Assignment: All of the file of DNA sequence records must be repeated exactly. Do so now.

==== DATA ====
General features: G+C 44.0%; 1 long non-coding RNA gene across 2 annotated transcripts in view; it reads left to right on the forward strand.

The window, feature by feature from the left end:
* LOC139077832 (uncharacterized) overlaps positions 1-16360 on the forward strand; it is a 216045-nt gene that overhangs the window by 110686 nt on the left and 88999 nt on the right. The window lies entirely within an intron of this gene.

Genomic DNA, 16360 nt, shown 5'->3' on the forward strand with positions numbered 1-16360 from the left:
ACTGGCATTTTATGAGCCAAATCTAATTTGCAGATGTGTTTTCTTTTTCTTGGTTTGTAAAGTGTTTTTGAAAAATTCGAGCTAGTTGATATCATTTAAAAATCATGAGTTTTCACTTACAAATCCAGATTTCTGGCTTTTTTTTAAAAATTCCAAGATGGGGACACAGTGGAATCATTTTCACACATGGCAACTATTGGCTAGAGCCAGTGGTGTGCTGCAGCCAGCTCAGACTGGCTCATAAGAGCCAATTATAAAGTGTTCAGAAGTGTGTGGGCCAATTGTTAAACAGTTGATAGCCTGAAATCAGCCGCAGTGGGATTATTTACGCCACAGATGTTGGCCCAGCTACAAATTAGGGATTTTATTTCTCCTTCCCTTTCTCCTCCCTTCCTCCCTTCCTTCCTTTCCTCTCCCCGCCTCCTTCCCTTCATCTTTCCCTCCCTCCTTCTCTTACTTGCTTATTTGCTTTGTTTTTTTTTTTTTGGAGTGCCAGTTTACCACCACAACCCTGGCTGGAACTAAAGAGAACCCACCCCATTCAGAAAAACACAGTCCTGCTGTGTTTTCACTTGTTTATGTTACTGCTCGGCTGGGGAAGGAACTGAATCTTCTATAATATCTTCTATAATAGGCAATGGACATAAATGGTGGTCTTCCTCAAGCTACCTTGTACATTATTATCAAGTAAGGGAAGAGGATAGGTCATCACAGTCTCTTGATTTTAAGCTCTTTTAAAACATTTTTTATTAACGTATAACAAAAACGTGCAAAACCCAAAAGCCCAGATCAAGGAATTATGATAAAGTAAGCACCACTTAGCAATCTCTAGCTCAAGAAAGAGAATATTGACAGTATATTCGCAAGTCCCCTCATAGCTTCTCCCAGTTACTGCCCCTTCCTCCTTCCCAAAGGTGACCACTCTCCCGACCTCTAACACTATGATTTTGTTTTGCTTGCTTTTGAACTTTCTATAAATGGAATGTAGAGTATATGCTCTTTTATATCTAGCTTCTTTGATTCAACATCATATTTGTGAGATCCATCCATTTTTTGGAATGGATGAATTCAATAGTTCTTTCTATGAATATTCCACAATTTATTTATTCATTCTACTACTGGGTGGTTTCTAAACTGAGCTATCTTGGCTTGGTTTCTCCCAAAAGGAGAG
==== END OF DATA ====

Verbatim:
General features: G+C 44.0%; 1 long non-coding RNA gene across 2 annotated transcripts in view; it reads left to right on the forward strand.

The window, feature by feature from the left end:
* LOC139077832 (uncharacterized) overlaps positions 1-16360 on the forward strand; it is a 216045-nt gene that overhangs the window by 110686 nt on the left and 88999 nt on the right. The window lies entirely within an intron of this gene.

Genomic DNA, 16360 nt, shown 5'->3' on the forward strand with positions numbered 1-16360 from the left:
ACTGGCATTTTATGAGCCAAATCTAATTTGCAGATGTGTTTTCTTTTTCTTGGTTTGTAAAGTGTTTTTGAAAAATTCGAGCTAGTTGATATCATTTAAAAATCATGAGTTTTCACTTACAAATCCAGATTTCTGGCTTTTTTTTAAAAATTCCAAGATGGGGACACAGTGGAATCATTTTCACACATGGCAACTATTGGCTAGAGCCAGTGGTGTGCTGCAGCCAGCTCAGACTGGCTCATAAGAGCCAATTATAAAGTGTTCAGAAGTGTGTGGGCCAATTGTTAAACAGTTGATAGCCTGAAATCAGCCGCAGTGGGATTATTTACGCCACAGATGTTGGCCCAGCTACAAATTAGGGATTTTATTTCTCCTTCCCTTTCTCCTCCCTTCCTCCCTTCCTTCCTTTCCTCTCCCCGCCTCCTTCCCTTCATCTTTCCCTCCCTCCTTCTCTTACTTGCTTATTTGCTTTGTTTTTTTTTTTTTGGAGTGCCAGTTTACCACCACAACCCTGGCTGGAACTAAAGAGAACCCACCCCATTCAGAAAAACACAGTCCTGCTGTGTTTTCACTTGTTTATGTTACTGCTCGGCTGGGGAAGGAACTGAATCTTCTATAATATCTTCTATAATAGGCAATGGACATAAATGGTGGTCTTCCTCAAGCTACCTTGTACATTATTATCAAGTAAGGGAAGAGGATAGGTCATCACAGTCTCTTGATTTTAAGCTCTTTTAAAACATTTTTTATTAACGTATAACAAAAACGTGCAAAACCCAAAAGCCCAGATCAAGGAATTATGATAAAGTAAGCACCACTTAGCAATCTCTAGCTCAAGAAAGAGAATATTGACAGTATATTCGCAAGTCCCCTCATAGCTTCTCCCAGTTACTGCCCCTTCCTCCTTCCCAAAGGTGACCACTCTCCCGACCTCTAACACTATGATTTTGTTTTGCTTGCTTTTGAACTTTCTATAAATGGAATGTAGAGTATATGCTCTTTTATATCTAGCTTCTTTGATTCAACATCATATTTGTGAGATCCATCCATTTTTTGGAATGGATGAATTCAATAGTTCTTTCTATGAATATTCCACAATTTATTTATTCATTCTACTACTGGGTGGTTTCTAAACTGAGCTATCTTGGCTTGGTTTCTCCCAAAAGGAGAG